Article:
Laura, starring Dana Andrews, Gene Tierney, Clifton Webb, directed by Otto Preminger, 20th Century Fox, 1944
I guess if you get into a crime noir crazed mode as I have been over the past several months then nothing should surprise you as far as plot line, photography (black and white of course), or actors are concerned. Recently I reviewed a film noir , Where The Sidewalk Ends, that no way, no way in hell, when I started out this jail break-out reviewing process of the old time films from the mid-1940s to the mid-1950s did I figure to be reviewing. Except that film with its line-up, as here, of Dana Andrews, Gene Tierney and director Otto Preminger got me thinking about Laura. From the plot line it appears that I was not alone in thinking of her and I will just have to stand in line until she tires of whoever is next in line to get tired of.
Additionally, there is no way, no way in hell, I would have believed that I would be, seemingly endlessly now, on a Dana Andrews run. Bogie, no question, Robert Mitchum sure, even Dick Powell in a pinch but Dana Andrews? Oh well, at least he has classic good girl (no femme fatale here she is a hard-working career women in advertising) Gene Tierney to keep his eyes on once he gets control of his emotions (and lays off the bottle).
But enough of that. This is a story with great arch dialogue ( if somewhat dated for today’s audiences) although I am sure some would argue that it is not really a noir but more a little Thin Man series mystery comedy fluff whatever. In any case every guy in New York, every guy with eyes anyway and maybe even guys who don’t see so well, has a bee-line straight for Laura (played of course by Gene Tierney). Even a guy, a police detective (played by seemingly perennial cop Dana Andrews) who has never met her and is only “interested” in her because she has been murdered (a little anyway, if there is such a thing) and as a good methodical, if somewhat blasé, cop he has to put the pieces together and see if they fit. In short, who done it.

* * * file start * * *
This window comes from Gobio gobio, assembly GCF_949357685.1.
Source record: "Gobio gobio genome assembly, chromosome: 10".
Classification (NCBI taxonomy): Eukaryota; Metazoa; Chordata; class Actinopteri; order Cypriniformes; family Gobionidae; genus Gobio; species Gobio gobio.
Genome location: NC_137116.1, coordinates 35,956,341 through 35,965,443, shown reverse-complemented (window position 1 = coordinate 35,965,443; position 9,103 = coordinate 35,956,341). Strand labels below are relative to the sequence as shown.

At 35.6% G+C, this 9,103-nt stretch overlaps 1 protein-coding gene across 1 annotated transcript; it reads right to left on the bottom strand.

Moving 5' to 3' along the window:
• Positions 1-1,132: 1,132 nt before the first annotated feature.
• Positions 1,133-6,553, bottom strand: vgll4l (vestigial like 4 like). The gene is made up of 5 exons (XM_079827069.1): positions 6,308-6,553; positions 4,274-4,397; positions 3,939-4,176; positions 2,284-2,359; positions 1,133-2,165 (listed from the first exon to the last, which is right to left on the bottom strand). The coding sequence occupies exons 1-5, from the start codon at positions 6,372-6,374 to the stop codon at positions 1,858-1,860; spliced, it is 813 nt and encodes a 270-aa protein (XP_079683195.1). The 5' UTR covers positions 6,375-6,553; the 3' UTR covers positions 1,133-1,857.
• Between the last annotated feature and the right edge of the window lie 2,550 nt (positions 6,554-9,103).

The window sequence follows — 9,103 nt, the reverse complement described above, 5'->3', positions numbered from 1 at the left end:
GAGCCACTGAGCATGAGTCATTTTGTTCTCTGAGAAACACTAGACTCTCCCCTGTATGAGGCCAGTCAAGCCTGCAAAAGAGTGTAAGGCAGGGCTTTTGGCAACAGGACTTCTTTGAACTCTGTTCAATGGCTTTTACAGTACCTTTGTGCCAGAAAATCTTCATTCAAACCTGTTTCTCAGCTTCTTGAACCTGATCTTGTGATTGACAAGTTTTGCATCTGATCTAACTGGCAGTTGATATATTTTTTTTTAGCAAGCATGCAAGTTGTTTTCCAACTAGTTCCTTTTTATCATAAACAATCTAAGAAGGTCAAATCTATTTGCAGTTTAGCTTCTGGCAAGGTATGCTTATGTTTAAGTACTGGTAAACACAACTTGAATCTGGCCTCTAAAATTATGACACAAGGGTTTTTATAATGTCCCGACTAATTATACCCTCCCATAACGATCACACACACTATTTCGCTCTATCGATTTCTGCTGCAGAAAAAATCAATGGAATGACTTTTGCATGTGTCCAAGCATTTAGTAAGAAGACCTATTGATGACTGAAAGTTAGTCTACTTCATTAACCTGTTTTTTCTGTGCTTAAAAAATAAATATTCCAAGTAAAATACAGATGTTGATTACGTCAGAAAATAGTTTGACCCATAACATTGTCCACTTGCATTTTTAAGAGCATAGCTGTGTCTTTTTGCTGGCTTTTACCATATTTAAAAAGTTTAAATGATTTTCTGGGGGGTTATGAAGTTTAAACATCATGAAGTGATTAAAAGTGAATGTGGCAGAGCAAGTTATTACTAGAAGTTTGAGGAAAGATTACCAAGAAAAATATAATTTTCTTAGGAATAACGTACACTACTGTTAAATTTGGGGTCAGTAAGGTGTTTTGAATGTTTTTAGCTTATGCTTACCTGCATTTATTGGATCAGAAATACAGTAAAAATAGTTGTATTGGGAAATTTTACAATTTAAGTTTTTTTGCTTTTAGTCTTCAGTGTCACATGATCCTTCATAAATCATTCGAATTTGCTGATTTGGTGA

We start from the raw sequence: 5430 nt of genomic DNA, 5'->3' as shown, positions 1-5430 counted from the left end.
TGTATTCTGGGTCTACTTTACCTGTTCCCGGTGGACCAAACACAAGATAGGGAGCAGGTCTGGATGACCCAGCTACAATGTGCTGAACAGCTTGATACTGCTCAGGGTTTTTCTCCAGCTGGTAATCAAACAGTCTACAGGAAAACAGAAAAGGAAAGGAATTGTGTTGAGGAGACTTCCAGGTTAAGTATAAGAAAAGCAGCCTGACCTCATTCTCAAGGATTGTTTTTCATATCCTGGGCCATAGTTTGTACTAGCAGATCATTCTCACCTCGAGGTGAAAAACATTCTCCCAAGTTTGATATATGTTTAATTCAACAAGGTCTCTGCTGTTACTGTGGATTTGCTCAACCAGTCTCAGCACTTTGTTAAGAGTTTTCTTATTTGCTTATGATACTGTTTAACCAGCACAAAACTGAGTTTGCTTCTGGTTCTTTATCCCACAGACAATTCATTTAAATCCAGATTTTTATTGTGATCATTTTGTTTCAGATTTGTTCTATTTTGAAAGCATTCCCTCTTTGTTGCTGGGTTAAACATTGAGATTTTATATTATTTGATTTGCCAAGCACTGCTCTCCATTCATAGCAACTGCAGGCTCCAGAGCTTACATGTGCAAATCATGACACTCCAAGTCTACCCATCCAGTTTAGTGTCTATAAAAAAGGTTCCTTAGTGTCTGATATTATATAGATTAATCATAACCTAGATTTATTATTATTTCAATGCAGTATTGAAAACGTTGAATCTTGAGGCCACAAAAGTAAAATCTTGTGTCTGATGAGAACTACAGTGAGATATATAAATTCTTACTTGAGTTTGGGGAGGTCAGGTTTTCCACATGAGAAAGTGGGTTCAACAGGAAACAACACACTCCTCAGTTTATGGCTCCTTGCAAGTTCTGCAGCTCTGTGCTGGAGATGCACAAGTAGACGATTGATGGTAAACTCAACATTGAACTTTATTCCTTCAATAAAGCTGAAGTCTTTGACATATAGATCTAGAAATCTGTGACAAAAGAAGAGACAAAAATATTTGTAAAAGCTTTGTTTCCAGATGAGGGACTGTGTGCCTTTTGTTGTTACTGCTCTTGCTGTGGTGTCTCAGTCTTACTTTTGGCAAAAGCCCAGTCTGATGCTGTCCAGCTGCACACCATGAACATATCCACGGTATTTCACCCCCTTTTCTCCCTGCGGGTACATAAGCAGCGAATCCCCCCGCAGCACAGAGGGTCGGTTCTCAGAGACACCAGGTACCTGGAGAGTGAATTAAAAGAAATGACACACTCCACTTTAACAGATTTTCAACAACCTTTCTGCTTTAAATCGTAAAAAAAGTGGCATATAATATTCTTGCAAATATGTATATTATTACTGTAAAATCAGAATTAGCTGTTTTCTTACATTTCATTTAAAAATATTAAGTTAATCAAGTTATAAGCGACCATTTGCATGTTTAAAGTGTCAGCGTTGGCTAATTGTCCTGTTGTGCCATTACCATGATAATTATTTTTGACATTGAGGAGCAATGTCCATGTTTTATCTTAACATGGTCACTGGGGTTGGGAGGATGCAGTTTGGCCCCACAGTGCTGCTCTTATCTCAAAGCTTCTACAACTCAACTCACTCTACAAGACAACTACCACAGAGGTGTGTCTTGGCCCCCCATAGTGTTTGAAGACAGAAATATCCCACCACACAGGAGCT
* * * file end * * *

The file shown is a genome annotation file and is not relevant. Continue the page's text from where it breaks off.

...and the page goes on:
Wait in line, brothers and sisters. It could have been half the women in New York, well, upper-side New York anyway jealous of Laura’ charms (and tired of their companions’ head-turns). It could have been half the guys in New York who never had a chance at her. But let’s narrow the field a little. Narrow it to her cash-strapped gigolo fiancé Shelby (played by a very young Vincent Price) and Laura’s older gentleman friend (I am being polite as they were then) Waldo (played by Clifton Webb), the great society newspaper writer, who introduced Laura to upper-crust New York society. Of course Waldo has this little problem, this little homicidal problem about his affections for Laura and that’s what drives the twist and turns of the film. As for our good guy detective well for his efforts, in the end, he gets the girl. Natch